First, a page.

President Obama offered few concrete suggestions for spending cuts this week in his much-anticipated speech on reducing the federal debt, but he had lots to say about raising taxes.
"As a country that values fairness, wealthier individuals have traditionally borne a greater share of this burden than the middle class or those less fortunate. Everybody pays, but the wealthier have borne a little more," the president said. So he wants to raise the top marginal tax rate to 39.6 percent and eliminate itemized deductions for the top 2 percent of earners.
What the president didn't say is that he has taken full advantage of each and every tax deduction available to him in order to lower his taxes on his more than $5 million per year income. No one forces Obama to take these deductions, which he objects to so strenuously for everyone else in his income bracket. So let's take a look at the deductions he took last year (the president's 2009 return and that of Vice President Joe Biden are available online):
In 2009, Obama took itemized deductions of $514,819, a foreign tax credit of $59,372, and a deduction for interest on his home of $52,195. He was also able to take a deduction for $49,000 he contributed to his self-employed retirement fund. If he had not taken these deductions, he would have paid taxes on an additional $675,386, which in his income bracket would have meant he owed somewhere in the neighborhood of $200,000 more in taxes at the top marginal tax rate of 35 percent.
Furthermore, he instructed the Nobel committee to donate his entire $1.4 million Nobel Prize directly to 10 charities, thereby avoiding the necessity of declaring the money as income on which he would have owed an additional $490,000 in taxes.
If the president is so appalled at the rich and their ability to hire accountants to take advantage of each and every deduction, why doesn't he simply take the standard deduction on his tax return, like most Americans? In 2009, he could have claimed an $11,400 standard deduction for married couples, as well as an additional $7,300 for his two daughters. Admittedly, that's a loss of more than $650,000 in deductions -- but at least he could avoid looking like a hypocrite by advocating one thing for everyone else and doing quite another himself.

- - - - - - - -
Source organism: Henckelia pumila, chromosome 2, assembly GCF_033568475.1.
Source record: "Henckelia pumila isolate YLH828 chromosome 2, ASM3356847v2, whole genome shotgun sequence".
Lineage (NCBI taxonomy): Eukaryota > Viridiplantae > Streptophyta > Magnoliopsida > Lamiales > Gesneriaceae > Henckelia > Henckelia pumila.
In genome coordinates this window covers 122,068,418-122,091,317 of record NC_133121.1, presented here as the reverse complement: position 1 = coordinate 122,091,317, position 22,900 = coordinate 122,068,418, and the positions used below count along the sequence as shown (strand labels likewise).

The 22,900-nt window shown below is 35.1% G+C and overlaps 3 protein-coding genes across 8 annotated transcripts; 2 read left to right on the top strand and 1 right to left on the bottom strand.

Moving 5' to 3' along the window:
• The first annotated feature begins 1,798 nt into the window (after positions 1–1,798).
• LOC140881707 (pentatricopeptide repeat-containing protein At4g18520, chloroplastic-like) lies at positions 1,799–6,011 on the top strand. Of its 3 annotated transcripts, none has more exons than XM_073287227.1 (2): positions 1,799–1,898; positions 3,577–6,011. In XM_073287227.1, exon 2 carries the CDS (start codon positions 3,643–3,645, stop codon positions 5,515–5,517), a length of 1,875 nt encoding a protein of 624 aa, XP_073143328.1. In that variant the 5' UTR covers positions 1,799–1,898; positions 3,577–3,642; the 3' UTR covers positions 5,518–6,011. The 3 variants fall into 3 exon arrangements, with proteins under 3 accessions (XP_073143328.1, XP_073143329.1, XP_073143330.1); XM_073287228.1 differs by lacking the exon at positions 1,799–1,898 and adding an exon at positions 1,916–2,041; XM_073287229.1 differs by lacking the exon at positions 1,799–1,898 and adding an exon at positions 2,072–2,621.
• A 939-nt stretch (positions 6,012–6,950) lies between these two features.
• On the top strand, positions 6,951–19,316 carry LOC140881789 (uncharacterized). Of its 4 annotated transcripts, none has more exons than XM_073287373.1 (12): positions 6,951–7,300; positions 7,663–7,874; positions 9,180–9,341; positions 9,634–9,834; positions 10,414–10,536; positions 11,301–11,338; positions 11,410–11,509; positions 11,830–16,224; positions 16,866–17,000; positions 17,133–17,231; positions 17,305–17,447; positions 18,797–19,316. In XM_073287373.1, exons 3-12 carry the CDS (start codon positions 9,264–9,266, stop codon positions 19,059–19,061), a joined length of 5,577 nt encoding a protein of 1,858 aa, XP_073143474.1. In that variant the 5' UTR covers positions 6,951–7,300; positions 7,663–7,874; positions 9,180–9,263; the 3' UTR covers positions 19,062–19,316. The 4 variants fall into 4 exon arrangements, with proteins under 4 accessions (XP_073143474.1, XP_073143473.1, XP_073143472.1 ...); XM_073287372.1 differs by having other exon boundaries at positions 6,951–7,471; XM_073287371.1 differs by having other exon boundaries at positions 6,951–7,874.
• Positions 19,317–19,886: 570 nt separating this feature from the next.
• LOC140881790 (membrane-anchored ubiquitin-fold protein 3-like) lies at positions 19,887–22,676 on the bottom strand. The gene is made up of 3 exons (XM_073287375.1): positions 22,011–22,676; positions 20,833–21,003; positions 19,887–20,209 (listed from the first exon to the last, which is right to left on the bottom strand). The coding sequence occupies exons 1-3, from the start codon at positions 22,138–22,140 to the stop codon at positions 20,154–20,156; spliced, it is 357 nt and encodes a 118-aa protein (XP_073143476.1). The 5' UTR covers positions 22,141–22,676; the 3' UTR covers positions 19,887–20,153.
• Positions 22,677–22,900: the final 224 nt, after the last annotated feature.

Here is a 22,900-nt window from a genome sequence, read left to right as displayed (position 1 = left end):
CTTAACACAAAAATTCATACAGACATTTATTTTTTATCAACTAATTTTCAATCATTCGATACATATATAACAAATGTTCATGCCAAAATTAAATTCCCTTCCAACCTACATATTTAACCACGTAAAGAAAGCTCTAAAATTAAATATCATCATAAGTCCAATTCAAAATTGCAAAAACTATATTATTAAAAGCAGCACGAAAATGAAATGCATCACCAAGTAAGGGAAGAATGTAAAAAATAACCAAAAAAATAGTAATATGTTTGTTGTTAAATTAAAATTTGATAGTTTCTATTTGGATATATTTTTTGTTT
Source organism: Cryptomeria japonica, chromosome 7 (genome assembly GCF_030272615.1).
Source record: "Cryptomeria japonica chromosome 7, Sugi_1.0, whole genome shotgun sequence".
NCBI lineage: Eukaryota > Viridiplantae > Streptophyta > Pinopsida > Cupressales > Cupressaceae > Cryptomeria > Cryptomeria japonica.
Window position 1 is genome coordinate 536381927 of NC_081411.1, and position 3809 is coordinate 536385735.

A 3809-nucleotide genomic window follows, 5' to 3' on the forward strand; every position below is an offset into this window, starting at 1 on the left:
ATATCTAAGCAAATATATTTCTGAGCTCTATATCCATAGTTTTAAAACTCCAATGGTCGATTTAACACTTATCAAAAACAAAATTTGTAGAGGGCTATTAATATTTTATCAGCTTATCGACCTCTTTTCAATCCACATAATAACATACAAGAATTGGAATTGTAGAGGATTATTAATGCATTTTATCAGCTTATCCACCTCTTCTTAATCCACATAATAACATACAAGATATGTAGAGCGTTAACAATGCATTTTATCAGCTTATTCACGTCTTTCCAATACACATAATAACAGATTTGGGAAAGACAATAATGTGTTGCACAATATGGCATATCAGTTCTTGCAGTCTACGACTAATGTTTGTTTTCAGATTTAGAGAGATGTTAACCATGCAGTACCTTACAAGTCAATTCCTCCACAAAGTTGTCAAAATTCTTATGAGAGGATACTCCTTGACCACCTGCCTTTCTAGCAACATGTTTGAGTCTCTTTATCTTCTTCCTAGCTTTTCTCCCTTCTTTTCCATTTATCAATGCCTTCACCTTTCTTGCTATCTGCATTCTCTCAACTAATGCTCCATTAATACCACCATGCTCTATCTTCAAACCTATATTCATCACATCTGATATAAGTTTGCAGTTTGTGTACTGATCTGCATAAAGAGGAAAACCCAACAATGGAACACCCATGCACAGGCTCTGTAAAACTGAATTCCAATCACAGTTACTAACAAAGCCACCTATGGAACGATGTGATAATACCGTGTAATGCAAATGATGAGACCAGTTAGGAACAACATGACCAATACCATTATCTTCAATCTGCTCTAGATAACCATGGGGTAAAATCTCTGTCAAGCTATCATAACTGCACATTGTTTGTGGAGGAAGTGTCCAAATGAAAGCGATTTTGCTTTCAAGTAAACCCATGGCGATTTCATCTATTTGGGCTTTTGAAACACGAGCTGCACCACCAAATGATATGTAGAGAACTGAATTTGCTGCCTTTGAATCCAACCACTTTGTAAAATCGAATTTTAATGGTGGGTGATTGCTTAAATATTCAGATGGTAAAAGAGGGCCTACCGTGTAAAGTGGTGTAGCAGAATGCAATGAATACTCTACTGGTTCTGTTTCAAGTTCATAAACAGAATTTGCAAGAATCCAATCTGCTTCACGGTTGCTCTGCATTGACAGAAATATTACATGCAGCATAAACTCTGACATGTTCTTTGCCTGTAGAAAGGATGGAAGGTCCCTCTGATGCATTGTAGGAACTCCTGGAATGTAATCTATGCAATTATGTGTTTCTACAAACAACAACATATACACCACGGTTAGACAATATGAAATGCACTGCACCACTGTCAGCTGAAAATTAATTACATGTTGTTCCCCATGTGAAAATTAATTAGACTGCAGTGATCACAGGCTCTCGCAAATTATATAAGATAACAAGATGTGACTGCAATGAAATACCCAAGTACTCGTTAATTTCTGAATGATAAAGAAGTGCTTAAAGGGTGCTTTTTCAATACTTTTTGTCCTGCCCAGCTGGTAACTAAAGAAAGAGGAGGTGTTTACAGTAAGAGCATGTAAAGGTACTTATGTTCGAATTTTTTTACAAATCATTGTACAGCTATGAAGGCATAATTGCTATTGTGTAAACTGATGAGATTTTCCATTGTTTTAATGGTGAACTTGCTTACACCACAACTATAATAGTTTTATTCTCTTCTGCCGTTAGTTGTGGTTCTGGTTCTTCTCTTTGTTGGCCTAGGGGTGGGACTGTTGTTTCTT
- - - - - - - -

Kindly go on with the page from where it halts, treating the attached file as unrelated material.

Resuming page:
Obama might even get a few of his liberal millionaire and billionaire friends to go along if he leads by example. Obama supporter Warren Buffett is famous for declaring his taxes are too low. Maybe Buffett would be willing to forego filing all those additional schedules on his tax return and simply take the standard deduction instead. Last year, Buffett claimed he paid an effective rate of 17.7 percent on the $46 million he earned, or roughly $8 million. But if he'd simply taken the standard deduction, he would have paid almost twice that in taxes. No one stopped him from doing so.
And then there's Obama's good friend Jeffrey Immelt, General Electric CEO and chairman of the White House Council on Jobs and Competitiveness. Mr. Immelt's firm will pay no federal income taxes on the more than $5 billion it earned in the U.S. in 2010. It's all perfectly legal. The company can take net operating losses to offset its tax liabilities, including certain carryovers from previous years. What's more, Immelt has a fiduciary responsibility to shareholders to take advantage of all tax deductions the company is entitled to.
But there's nothing that stops Immelt from paying additional taxes on his personal income if he chooses to forego deductions. According to GE's annual filings with the Securities and Exchange Commission, GE paid Immelt $7.3 million in cash and perquisites worth almost $400,000, in addition to stock currently worth $7.4 million, which vests over time.
Perhaps Obama should ask Immelt to skip his itemized deductions for the year and fork over $5 million to Uncle Sam. Somehow I don't see that happening. Like most limousine liberals -- who fly private jets to global warming conferences and live in 10,000 square-foot houses -- President Obama talks a great line but lives very differently.
When the president voluntarily gives up his deductions and asks his wealthy donors to do the same, he'll have some moral authority to argue, as he tried to in his speech, that he wants a tax code that "is fair and simple -- so that the amount of taxes you pay isn't determined by what kind of accountant you can afford." Until then, spare us the hypocrisy, Mr. President.